Meanwhile, the end of the year is upon us. The last week of the liturgical year is perfectly placed. I love the dark, the weather, the little flickering lights blinking in preparation for Christmas. A time to look out for the first frost and the last light. Brilliant.

But, let us face it, this is no time of year to spend hours and hours in the kitchen. You need all the energy you have to absorb the calories of the seasonal food! And to catch your winter sleeps (everyone needs more sleep in winter - it is to do with light and biology - don't argue). 

Next week is Advent - Hurrah! I love it. But for now, let us just chill in the sofa. Note 'in' - you need a sofa that does that. 'On' will not suffice.

Meatballs and Tomato Sauce (yes, on top of spaghetti all covered in cheese)

Step one: Get your meatballs. 

Buy them organically, hand crafted from your nearest butcher - or.....

  • 2 tbsp olive oil
  • 150g/5oz onion, finely chopped
  • 1 clove garlic, crushed
  • 900g/2lb freshly minced beef
  • 2 tbsp freshly chopped herbs, such as marjoram, or 1 tbsp rosemary
  • 1 free-range egg, beaten
  • salt and freshly ground black pepper
  • 3 tbsp olive oil
    Heat the oil and sweat the crushed garlic and chopped onions. Mix the minced beef, herbs, seasoning and egg in a separate bowl. Mix the onions and garlic with the meat. Form into 24 little meatballs and refrigerate until needed.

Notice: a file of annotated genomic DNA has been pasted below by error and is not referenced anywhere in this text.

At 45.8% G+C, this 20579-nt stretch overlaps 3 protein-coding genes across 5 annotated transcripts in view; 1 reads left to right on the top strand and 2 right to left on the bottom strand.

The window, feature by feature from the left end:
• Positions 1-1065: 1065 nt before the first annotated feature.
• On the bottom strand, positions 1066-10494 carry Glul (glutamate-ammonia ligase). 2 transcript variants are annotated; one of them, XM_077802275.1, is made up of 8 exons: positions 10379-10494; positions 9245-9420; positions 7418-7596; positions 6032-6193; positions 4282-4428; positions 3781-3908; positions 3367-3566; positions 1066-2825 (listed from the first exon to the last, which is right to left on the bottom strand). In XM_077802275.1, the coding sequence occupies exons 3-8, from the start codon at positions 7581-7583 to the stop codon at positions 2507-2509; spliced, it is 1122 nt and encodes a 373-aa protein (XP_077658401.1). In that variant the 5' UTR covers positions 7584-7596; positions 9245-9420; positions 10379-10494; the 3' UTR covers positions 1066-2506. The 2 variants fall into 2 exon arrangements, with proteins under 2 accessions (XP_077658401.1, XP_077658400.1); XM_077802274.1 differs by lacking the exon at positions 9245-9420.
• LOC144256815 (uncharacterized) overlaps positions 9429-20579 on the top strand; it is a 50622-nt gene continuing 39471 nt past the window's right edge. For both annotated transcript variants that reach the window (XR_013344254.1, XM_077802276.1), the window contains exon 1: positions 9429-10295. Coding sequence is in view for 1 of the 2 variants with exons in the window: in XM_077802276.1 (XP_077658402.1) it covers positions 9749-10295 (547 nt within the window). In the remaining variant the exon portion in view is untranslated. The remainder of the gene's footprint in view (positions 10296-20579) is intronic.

Then for the sauce: 24 meatballs, 3 slices of smoked bacon, 1 large spanish onion, 2 cloves of garlic, oregano from the cupboard, salt and pepper, olive oil, tomato puree and 2 tins of crushed tomatoes.
    Sweat the onion and garlic in the oil in large saucepan, and add the oregano (to taste). After these are soft add the tomato puree and the tins of tomatoes and leave on a very low heat to reduce for up to 30 mins. Here you can add wine if you have it. In a separate frying pan, brown the meatballs in olive oil, add bacon and season. When brown, add to the tomato sauce, with a slotted spoon or ladle (so as not to add extra oil to the meal). Lea and Perrins is good if you have it. :)
    Cook pasta how you normally do. Make it good pasta. Try fresh pasta. Please. 
    Serve and cover with cheese (parmigiano-reggiano is good, cheddar - don't do it, mozzarella is fun but unnecessary :) )

Tuesday 16 November 2010

Mood Food - Te Deum

OK, I admit it, I have been out of the kitchen for ages. I haven't cooked so much as a pan of pasta pesto since I made cheese on toast on the Feast of St. Martin de Porres. The reasons for this are many and various, but mostly I find it hard to feel like cooking if I am glum or challenged. Don't get me wrong, I have not been mopping about doing nothing, but my instinct to cook up a feast wanes if I am not laughing. But, today, enough of all that nonsense. Today is a day for rejoicing. In te, Domine, speravi: non confundar in aeternum.